That said, this was straddling the territory of what was actually Google-able, so I had to fly by the seat of my pants for lots of the process.
After trying a few hardware stores in the city without luck, I turned to eBay and managed to find a set of wood veneers of various species of woods. I sorted them in order of how good I thought they would look, and did a dry run with an ash veneer. Ultimately, I chose to use a pine one, both because its reddish hues matched the color of the fretboard, but also as a secret homage to the early Telecasters in the 50s that were made of pine.
I chose to refret the guitar with Jescar EVO Gold FW47104 fret wire. This is a common gauge used on many modern guitars, and I like it because it’s not too tall or wide, but just large enough that my fingers barely brush the fretboard while playing, providing enough contact to feel “connected” to the instrument, without too much friction from fingertips rubbing against the fretboard.
I wish I had taken better “before” pictures, but I had done a couple of refrets before and didn’t think this time was particularly notable, and it’s also hard to get good process photos because the operation involves using a soldering iron to heat the frets while using a pair of pliers to slowly extract them. With two hands already involved in the process, it would have been hard to operate a camera.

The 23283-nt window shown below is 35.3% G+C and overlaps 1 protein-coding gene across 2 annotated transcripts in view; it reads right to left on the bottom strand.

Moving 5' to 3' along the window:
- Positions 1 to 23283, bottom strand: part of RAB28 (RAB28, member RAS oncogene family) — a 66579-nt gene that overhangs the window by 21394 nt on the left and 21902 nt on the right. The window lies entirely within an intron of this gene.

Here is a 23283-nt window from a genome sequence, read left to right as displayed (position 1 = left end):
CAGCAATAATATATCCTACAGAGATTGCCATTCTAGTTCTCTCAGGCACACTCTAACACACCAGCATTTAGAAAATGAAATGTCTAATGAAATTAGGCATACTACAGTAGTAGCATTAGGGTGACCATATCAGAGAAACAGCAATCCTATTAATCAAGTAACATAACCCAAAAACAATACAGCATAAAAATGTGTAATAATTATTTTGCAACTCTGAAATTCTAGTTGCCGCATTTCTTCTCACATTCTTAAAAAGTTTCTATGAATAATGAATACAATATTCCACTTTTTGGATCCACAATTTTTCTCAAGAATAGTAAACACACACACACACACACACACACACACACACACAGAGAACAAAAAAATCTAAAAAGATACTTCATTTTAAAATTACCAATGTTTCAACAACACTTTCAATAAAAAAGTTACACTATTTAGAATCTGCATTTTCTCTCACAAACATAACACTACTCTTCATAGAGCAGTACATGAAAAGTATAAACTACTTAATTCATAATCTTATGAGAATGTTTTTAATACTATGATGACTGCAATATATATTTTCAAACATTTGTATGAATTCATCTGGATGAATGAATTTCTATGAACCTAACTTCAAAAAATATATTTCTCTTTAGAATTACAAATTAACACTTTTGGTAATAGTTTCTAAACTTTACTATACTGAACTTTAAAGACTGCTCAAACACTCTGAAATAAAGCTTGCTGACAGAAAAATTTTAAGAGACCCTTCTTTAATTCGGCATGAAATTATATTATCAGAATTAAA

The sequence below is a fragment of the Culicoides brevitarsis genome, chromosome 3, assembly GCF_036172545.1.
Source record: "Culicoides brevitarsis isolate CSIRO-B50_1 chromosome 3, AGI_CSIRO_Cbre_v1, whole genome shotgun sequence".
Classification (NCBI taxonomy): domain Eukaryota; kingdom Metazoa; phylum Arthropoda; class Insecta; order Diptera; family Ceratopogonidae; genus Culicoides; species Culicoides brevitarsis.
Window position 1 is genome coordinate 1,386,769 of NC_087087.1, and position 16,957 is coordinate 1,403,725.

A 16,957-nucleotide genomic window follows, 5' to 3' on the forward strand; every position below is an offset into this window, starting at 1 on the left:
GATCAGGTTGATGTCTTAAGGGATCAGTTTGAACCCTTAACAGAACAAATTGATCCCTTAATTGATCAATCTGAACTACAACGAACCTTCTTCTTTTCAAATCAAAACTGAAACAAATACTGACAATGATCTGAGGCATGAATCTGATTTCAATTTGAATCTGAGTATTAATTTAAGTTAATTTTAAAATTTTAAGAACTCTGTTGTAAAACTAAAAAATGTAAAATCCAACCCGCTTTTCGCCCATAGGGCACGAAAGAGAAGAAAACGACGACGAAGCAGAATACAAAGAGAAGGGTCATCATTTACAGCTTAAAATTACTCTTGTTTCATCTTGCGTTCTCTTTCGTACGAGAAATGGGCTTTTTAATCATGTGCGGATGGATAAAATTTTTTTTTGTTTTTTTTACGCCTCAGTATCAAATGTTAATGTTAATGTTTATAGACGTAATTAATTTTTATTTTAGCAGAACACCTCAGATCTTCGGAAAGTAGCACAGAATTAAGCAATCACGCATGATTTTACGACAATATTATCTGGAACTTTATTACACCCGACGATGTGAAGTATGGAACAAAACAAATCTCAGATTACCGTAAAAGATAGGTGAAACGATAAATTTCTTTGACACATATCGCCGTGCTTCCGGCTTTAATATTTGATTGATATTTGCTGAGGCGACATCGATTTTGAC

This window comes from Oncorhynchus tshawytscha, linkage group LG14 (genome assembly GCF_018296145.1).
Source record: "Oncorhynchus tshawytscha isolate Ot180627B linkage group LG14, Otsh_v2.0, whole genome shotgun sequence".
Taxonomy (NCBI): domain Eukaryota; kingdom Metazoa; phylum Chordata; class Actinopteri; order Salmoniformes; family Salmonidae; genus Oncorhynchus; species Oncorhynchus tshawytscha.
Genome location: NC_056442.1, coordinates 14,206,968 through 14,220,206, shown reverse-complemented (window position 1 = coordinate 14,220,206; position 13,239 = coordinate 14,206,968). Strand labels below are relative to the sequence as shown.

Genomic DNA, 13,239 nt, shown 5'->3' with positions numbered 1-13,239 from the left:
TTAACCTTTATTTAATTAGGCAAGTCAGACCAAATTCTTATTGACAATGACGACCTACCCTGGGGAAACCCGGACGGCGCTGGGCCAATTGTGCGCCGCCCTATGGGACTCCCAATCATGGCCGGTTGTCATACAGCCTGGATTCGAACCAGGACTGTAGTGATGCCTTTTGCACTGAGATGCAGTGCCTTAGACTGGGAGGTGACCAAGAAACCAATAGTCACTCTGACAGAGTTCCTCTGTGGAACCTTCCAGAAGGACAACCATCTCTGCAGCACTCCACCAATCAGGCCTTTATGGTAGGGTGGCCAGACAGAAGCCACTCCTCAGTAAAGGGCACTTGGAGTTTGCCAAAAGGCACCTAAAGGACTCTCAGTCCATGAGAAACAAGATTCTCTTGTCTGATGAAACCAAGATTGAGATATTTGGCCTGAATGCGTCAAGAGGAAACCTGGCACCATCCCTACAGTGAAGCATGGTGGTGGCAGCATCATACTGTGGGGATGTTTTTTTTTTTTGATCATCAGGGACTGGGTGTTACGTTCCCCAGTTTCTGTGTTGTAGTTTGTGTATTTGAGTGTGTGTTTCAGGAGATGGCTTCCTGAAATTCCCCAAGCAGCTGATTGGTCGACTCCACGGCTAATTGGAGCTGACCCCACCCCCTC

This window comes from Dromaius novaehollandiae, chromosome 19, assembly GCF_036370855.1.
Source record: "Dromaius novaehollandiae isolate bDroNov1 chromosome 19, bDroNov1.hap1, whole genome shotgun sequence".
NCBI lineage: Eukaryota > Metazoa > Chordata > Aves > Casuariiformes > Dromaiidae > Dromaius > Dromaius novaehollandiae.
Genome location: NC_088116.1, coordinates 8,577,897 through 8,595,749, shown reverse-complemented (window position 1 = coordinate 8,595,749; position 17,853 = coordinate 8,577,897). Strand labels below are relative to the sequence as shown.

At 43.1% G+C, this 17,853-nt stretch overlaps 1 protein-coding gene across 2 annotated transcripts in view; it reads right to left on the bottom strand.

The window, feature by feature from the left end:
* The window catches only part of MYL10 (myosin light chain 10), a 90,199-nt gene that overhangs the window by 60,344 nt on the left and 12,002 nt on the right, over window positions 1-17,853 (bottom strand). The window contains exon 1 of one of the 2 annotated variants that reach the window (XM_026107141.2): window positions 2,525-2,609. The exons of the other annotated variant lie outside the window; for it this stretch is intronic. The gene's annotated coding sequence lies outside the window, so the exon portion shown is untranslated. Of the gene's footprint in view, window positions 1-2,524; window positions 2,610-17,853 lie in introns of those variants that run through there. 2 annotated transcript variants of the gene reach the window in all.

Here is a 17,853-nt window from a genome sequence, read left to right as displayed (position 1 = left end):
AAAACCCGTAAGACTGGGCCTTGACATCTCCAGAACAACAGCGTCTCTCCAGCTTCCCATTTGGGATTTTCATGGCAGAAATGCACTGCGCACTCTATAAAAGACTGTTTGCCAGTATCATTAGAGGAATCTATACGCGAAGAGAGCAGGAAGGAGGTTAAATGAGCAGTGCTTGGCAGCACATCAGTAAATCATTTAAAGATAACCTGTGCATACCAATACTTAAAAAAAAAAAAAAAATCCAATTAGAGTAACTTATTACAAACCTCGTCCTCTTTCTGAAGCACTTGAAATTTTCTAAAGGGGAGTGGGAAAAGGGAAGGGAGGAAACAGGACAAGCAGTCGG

It took me a few hours to (a) remove the old frets, (b) hammer in the new ones, (c) cut the fret ends, (d) file down the remaining stubs till they met the neck, (e) file and shape the ends of the frets, (f) crown and level the frets using sandpaper, a sanding block, and a crowning file, (g) roll the edge of the fretboard and smooth out the fret ends, (h) polish the frets using sandpaper and micromesh.
Replacing the Nut
After refreting the guitar, I had to replace the nut, as the new, taller frets sat higher than the nut (thus, none of the strings would have been able to ring when the guitar was played “open” – when no frets are pressed).